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Unique Business Models for Your Marketplace

INSPIRED & WRITTEN BY Arcadier

Having covered some of the more conventional methods of monetising your marketplace business in the previous chapter, it is time to explore more unique business models. These models are not as widely-used as the previous ones, but they are still able to balance profit and long-term sustainability for your business.

Lead fees

In order to understand lead fees, you need to be clear about the listing fee and commission models. As explained in the previous chapter, listing fees are similar to classified ads where they charge merchants when they post a new listing on the marketplace. The commission model charges a fee for transactions between the consumer and the merchant.

Lead fees are a combination of both the listing fee and commission models. The way it works is similar to an auction: a customer posts a request for a product or service on the marketplace, and providers will then pay in order to make a bid for the customer. This helps marketplace owners to provide a stronger value proposition for their providers as they only have to pay when they connect with a potential customer.


The lead fee business model works best with marketplaces that have high-value leads. Often, these refer to B2B or B2C companies that provide services, as businesses are able to build long-lasting relationship with their customers, leading to repeated purchases.


HomeAdvisor, a platform that connects people to service professionals (photographers, plumbers, etc.), lets professionals post the type of work they do and the geography they serve. Then, HomeAdvisor provides new customer leads that match these requests and service professionals pay a fee for each lead they receive. This enabled HomeAdvisor to provide the service free of charge for consumers while still maintaining a sustainable business model.


However, as with any business model, there are some drawbacks with the lead fee model. Once a provider is connected to a customer, they are no longer reliant on the marketplace. Both parties are free to build their relationship outside the platform, and the lead is lost. Thus, it may be good for marketplaces using the lead fee model to explore other avenues of monetisation that add value for the providers.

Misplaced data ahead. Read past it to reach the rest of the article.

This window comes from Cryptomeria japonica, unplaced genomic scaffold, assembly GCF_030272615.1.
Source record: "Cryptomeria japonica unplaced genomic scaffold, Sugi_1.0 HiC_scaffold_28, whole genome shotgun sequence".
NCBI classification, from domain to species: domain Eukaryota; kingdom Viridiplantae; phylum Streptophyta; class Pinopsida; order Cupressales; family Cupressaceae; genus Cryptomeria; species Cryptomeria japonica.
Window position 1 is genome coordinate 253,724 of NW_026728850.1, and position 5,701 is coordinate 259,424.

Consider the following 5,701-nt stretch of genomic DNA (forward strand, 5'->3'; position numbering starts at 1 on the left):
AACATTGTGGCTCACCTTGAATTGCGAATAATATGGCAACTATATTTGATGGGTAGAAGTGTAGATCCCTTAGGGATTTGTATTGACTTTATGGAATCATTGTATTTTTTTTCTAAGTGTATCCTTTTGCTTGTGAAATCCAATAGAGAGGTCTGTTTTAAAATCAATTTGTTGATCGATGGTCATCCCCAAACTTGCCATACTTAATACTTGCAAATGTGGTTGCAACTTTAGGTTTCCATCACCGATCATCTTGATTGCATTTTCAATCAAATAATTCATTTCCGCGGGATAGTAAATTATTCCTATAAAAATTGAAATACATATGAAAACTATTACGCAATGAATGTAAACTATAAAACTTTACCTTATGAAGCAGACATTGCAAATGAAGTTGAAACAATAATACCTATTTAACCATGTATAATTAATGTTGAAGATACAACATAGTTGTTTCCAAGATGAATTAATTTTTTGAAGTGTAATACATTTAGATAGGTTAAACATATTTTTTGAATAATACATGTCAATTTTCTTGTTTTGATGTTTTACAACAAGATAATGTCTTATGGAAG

Advertisements & featured listings

Another way to monetise your marketplace would be to offer “premium” web real estate for advertisements or featured listings. Advertisements allow marketplaces to fully utilise their web real estate, filling blank spaces with banner advertisements that are targeted for their audiences. Marketplaces have a trove of data regarding their users’ preferences when shopping, thus they are able to curate advertisements that target the intended audience with great accuracy.


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Amazon utilises sponsored advertisements of related items placed next to actual product listings.


Featured listings offers providers greater visibility for their products in exchange for a small fee, or via an auction system like Expedia’s. Normal listings on the marketplace is usually free of charge, but providers can pay to have their listing featured more prominently, such as on the homepage or at the top of its product category.

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The downside with advertisements and featured listings is that both models require a large number of users to generate significant revenue. Furthermore, users hate advertisements. The estimated cost of ad-blocking globally is expected to be over $41 billion in 2016.


Providing good customer experience and utilising an advertising business model do not exactly go hand-in-hand. One way to mitigate this would be to offer advertisements that are specially targeted at your niche market. For example, an advertisement on Etsy could feature hand-crafting classes that its customers might be interested in, making it less obtrusive and annoying.

Combining revenue streams

The two marketplace business models explored in this chapter are unique and may not appeal to some marketplace owners or their providers and customers. However, it is important to explore multiple options in order to find the optimal model for your marketplace.


In the beginning, it is key to have only one revenue stream in order to avoid diverting your attention. As you scale, it is possible that combining several revenue streams to craft a unique business model that works for your marketplace. Offering featured listings could help drive promotion for retailers, which combined with transaction fees, can generate larger profits for your marketplace.


Next let’s figure out how to get people to keep using your platform, first by building a community that’s passionate about your marketplace and your vision!

After reading our article, these are the questions that should pique your interest:
Have you tried using conventional marketplace business models? What is/isn’t working for you?
What unique value does your business model provide in order to prevent your users from taking transactions off the platform?
There is no one-size-fits-all business model. How you can adapt some of these models into your own marketplace?

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